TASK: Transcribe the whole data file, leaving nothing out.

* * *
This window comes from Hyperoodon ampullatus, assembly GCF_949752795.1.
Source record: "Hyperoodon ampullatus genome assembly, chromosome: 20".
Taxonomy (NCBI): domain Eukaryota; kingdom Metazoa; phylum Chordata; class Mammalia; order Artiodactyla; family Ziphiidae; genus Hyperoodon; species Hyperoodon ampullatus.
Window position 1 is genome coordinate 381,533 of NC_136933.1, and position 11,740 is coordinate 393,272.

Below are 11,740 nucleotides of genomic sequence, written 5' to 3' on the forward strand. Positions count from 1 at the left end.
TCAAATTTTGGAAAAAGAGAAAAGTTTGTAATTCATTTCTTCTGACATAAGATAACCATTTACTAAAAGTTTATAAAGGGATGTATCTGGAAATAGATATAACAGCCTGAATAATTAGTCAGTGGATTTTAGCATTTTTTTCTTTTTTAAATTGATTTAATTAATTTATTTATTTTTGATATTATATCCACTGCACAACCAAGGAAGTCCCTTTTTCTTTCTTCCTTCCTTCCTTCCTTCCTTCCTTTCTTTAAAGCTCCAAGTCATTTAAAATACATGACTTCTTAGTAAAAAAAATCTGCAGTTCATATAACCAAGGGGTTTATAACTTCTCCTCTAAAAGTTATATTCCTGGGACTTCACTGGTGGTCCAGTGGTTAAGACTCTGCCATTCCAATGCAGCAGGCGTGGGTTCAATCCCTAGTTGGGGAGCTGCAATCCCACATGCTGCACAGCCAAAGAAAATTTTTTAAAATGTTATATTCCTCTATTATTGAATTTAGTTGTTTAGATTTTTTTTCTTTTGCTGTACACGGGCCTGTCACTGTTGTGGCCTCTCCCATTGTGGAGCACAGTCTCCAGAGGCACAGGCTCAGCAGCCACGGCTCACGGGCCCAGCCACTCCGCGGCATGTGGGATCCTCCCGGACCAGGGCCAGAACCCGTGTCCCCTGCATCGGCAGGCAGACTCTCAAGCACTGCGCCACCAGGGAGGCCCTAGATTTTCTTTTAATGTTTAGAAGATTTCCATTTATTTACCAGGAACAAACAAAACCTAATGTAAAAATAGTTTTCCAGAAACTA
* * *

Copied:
This window comes from Hyperoodon ampullatus, assembly GCF_949752795.1.
Source record: "Hyperoodon ampullatus genome assembly, chromosome: 20".
Taxonomy (NCBI): domain Eukaryota; kingdom Metazoa; phylum Chordata; class Mammalia; order Artiodactyla; family Ziphiidae; genus Hyperoodon; species Hyperoodon ampullatus.
Window position 1 is genome coordinate 381,533 of NC_136933.1, and position 11,740 is coordinate 393,272.

Below are 11,740 nucleotides of genomic sequence, written 5' to 3' on the forward strand. Positions count from 1 at the left end.
TCAAATTTTGGAAAAAGAGAAAAGTTTGTAATTCATTTCTTCTGACATAAGATAACCATTTACTAAAAGTTTATAAAGGGATGTATCTGGAAATAGATATAACAGCCTGAATAATTAGTCAGTGGATTTTAGCATTTTTTTCTTTTTTAAATTGATTTAATTAATTTATTTATTTTTGATATTATATCCACTGCACAACCAAGGAAGTCCCTTTTTCTTTCTTCCTTCCTTCCTTCCTTCCTTCCTTTCTTTAAAGCTCCAAGTCATTTAAAATACATGACTTCTTAGTAAAAAAAATCTGCAGTTCATATAACCAAGGGGTTTATAACTTCTCCTCTAAAAGTTATATTCCTGGGACTTCACTGGTGGTCCAGTGGTTAAGACTCTGCCATTCCAATGCAGCAGGCGTGGGTTCAATCCCTAGTTGGGGAGCTGCAATCCCACATGCTGCACAGCCAAAGAAAATTTTTTAAAATGTTATATTCCTCTATTATTGAATTTAGTTGTTTAGATTTTTTTTCTTTTGCTGTACACGGGCCTGTCACTGTTGTGGCCTCTCCCATTGTGGAGCACAGTCTCCAGAGGCACAGGCTCAGCAGCCACGGCTCACGGGCCCAGCCACTCCGCGGCATGTGGGATCCTCCCGGACCAGGGCCAGAACCCGTGTCCCCTGCATCGGCAGGCAGACTCTCAAGCACTGCGCCACCAGGGAGGCCCTAGATTTTCTTTTAATGTTTAGAAGATTTCCATTTATTTACCAGGAACAAACAAAACCTAATGTAAAAATAGTTTTCCAGAAACTA